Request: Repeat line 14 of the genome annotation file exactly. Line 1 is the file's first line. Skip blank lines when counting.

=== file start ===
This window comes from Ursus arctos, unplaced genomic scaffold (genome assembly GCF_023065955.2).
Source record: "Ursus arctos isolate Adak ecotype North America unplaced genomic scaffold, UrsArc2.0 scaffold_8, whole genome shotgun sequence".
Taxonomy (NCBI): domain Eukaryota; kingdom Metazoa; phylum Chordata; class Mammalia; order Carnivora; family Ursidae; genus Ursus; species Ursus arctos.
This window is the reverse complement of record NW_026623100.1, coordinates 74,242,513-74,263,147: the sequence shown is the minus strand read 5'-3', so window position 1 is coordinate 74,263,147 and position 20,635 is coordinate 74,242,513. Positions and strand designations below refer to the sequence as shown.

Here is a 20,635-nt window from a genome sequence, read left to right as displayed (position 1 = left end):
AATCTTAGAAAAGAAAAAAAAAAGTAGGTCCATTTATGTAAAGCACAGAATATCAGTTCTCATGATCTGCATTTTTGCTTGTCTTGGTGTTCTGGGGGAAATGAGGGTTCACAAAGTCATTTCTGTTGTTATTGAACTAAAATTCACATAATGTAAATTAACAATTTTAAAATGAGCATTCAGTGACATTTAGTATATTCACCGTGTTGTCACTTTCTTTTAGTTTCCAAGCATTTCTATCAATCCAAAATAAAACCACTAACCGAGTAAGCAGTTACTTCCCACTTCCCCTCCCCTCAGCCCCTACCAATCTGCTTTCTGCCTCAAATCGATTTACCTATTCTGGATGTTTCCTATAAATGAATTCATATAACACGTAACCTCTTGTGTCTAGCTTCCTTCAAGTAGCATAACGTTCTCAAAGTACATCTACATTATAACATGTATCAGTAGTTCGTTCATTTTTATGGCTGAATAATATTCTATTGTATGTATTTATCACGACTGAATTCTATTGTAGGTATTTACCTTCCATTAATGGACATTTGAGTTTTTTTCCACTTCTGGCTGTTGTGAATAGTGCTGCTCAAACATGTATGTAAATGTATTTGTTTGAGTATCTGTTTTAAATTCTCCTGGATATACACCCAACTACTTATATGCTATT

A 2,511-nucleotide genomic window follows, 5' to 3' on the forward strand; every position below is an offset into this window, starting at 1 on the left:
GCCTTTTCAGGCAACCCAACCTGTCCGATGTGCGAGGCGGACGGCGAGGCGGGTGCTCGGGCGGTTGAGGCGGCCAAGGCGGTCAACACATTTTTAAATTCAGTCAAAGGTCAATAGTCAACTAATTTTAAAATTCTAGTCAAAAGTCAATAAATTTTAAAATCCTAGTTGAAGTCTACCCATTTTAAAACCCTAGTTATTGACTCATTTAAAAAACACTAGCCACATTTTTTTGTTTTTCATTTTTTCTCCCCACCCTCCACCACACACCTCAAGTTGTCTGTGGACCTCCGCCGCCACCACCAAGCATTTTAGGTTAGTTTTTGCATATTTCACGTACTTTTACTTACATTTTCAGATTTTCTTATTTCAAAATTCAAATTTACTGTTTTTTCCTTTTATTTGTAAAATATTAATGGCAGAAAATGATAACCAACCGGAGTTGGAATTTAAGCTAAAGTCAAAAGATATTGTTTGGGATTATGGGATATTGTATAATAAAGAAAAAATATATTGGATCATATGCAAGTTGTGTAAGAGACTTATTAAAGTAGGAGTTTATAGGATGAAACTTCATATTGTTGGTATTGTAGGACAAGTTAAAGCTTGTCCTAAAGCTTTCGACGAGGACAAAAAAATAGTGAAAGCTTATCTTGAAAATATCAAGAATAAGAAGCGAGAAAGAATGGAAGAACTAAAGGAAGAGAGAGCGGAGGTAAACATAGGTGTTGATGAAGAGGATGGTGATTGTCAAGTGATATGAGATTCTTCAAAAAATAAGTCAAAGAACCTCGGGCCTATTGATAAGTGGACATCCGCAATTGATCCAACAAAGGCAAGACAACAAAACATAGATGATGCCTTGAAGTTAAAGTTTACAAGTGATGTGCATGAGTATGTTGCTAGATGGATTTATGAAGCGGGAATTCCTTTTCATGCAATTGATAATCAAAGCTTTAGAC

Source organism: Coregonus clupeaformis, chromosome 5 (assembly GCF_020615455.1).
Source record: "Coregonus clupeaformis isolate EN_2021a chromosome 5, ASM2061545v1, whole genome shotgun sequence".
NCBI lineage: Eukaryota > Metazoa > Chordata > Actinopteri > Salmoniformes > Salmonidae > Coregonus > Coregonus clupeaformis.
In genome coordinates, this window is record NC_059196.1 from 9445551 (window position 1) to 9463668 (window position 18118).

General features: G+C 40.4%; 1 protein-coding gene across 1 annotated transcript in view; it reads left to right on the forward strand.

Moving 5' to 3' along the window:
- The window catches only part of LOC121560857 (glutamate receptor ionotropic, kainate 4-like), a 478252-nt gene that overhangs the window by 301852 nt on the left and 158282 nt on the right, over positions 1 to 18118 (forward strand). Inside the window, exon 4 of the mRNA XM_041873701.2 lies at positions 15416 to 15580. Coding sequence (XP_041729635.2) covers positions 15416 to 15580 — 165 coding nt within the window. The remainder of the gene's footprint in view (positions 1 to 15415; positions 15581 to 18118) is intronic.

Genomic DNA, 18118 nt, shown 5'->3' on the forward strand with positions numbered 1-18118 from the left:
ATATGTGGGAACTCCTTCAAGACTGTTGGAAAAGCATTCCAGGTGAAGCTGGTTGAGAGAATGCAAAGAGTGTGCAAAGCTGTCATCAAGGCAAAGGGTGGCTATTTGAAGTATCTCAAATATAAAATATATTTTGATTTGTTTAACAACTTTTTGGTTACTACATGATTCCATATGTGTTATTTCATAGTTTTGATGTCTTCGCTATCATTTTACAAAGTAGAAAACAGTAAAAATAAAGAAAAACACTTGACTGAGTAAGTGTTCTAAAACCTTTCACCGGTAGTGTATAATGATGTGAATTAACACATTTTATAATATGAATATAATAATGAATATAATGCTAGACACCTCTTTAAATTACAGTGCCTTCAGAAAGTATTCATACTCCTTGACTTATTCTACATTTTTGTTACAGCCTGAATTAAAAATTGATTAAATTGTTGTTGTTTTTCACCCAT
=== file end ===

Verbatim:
Moving 5' to 3' along the window: